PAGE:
This is a fairly standard ladyfinger recipe that produces a nice general-purpose cookie. It’s quite similar to other sponge cakes like génoise, except that it contains no butter. You can of course mess with this basic formula to create different effects, and in the next couple of posts I’ll tell you how.
4 eggs, room temperature, separated
3.5 ounces (1/2 cup) sugar, separated
1/2 teaspoon vanilla
3.75 ounces (3/4 cup) all-purpose flour
small pinch of salt
1/4 teaspoon cream of tartar
powdered or superfine sugar for finishing
Preheat your oven to 375 degrees. Line a baking sheet with parchment paper and lubricate with cooking spray. Combine 2.5 ounces of the sugar and the yolks in the bowl of mixer fitted with a whip attachment. Whip on medium-high until the mixture is pale and has almost tripled in volume. Add the vanilla and whip about 10 seconds more. Scrape the mixture into a large shallow bowl. Sift the flour over the mixture, sprinkle on the salt and set the bowl aside while you prepare the meringue.
Wash and dry the mixer bowl and whip (not getting obsessive about making sure every last tiny speck of yolk mixture is washed away). Add the whites to the bowl and whip on medium-high until the whites are frothy. Add the cream of tartar, then whip to soft peaks. Slowly add the last ounce of sugar to the egg whites and whip to stiff peaks (the “bird’s beak” stage).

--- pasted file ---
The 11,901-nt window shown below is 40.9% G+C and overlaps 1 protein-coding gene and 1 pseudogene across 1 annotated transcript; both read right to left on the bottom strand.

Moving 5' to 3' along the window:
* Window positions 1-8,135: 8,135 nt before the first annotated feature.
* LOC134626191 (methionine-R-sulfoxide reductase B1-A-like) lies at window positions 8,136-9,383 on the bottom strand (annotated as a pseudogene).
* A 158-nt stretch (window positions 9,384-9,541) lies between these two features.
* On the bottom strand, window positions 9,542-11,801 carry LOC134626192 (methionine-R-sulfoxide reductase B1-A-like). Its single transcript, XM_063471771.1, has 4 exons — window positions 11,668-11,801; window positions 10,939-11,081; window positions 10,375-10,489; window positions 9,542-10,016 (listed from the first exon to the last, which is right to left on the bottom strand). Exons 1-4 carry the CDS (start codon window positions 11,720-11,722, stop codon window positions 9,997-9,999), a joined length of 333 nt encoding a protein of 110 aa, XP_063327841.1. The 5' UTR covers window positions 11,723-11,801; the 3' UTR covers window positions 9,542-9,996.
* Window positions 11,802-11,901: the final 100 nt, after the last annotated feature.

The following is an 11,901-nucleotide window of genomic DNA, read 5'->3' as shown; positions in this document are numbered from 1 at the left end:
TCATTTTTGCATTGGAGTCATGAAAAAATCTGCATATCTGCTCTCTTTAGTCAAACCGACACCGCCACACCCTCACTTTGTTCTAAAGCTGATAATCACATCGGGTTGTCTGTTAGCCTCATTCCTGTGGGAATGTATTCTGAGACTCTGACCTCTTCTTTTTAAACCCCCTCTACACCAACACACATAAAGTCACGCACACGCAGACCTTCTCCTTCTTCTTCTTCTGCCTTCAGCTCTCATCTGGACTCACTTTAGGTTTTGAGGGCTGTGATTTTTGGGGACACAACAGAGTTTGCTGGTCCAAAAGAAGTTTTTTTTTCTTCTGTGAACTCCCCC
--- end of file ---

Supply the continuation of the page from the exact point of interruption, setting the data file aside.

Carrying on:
Now then, with a rubber scraper, stir the flour into the egg-sugar mixture until it’s almost completely combined. Add a third of the meringue and stir until almost incorporated, leaving a few streaks. Fold in the next third, and the next third, until you completely run out of thirds.
Gently spoon the mixture into a large pastry bag. Pipe onto the parchment in 3″-4″ lengths, doing your best to be uniform. You want the individual fingers to be only 1/4″ apart from one another so that they spread into each other as they bake. This is important for reasons I’ll go into later on. Dust the ladyfingers with sugar and bake about 15 minutes until lightly golden. Remove the pan from the heat and carefully slide the parchment onto a wire rack to cool completely.
Makes about 40, depending on how big you pipe them. Use right away or freeze for up to three months.